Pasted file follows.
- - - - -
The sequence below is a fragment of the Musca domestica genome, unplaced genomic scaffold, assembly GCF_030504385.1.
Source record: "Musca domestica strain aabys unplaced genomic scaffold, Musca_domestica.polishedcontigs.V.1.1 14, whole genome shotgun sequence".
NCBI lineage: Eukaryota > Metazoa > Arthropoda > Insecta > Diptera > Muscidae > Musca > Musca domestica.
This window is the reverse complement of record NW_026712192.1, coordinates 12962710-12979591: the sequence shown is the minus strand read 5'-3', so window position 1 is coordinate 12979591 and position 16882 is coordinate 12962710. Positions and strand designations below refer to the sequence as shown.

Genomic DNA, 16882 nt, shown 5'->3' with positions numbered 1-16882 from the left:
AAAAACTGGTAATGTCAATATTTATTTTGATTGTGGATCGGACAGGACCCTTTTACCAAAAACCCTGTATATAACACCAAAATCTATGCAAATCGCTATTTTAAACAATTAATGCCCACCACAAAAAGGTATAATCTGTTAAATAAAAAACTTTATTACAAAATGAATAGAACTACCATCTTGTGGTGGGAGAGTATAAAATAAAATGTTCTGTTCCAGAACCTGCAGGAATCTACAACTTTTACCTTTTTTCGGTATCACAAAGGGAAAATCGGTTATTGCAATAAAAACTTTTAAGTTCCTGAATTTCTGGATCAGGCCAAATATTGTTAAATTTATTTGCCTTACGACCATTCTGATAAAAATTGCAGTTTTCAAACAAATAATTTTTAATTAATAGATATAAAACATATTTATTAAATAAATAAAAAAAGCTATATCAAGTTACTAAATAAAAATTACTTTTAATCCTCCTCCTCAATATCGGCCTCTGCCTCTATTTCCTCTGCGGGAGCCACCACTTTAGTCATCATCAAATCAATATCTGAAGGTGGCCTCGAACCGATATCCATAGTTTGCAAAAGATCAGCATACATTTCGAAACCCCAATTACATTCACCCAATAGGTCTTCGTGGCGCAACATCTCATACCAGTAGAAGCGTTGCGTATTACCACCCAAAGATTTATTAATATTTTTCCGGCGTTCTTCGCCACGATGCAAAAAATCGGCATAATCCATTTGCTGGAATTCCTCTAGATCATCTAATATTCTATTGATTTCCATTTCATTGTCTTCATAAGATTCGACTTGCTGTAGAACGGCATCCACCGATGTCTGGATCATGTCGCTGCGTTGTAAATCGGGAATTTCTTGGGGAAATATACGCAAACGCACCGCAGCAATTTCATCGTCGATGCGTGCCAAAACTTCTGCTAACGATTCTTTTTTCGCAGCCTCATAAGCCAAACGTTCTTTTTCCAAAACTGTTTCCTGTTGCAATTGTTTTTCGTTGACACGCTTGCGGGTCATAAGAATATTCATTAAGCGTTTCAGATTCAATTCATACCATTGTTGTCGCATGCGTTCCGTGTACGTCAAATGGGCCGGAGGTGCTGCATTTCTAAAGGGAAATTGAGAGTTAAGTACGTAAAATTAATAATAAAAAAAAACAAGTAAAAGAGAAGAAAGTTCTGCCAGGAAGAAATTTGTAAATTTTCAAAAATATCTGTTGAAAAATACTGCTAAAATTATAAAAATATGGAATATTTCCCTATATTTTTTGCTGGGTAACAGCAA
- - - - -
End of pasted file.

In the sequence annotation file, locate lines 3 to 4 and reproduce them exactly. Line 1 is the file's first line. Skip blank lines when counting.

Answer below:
NCBI lineage: Eukaryota > Metazoa > Arthropoda > Insecta > Diptera > Muscidae > Musca > Musca domestica.
This window is the reverse complement of record NW_026712192.1, coordinates 12962710-12979591: the sequence shown is the minus strand read 5'-3', so window position 1 is coordinate 12979591 and position 16882 is coordinate 12962710. Positions and strand designations below refer to the sequence as shown.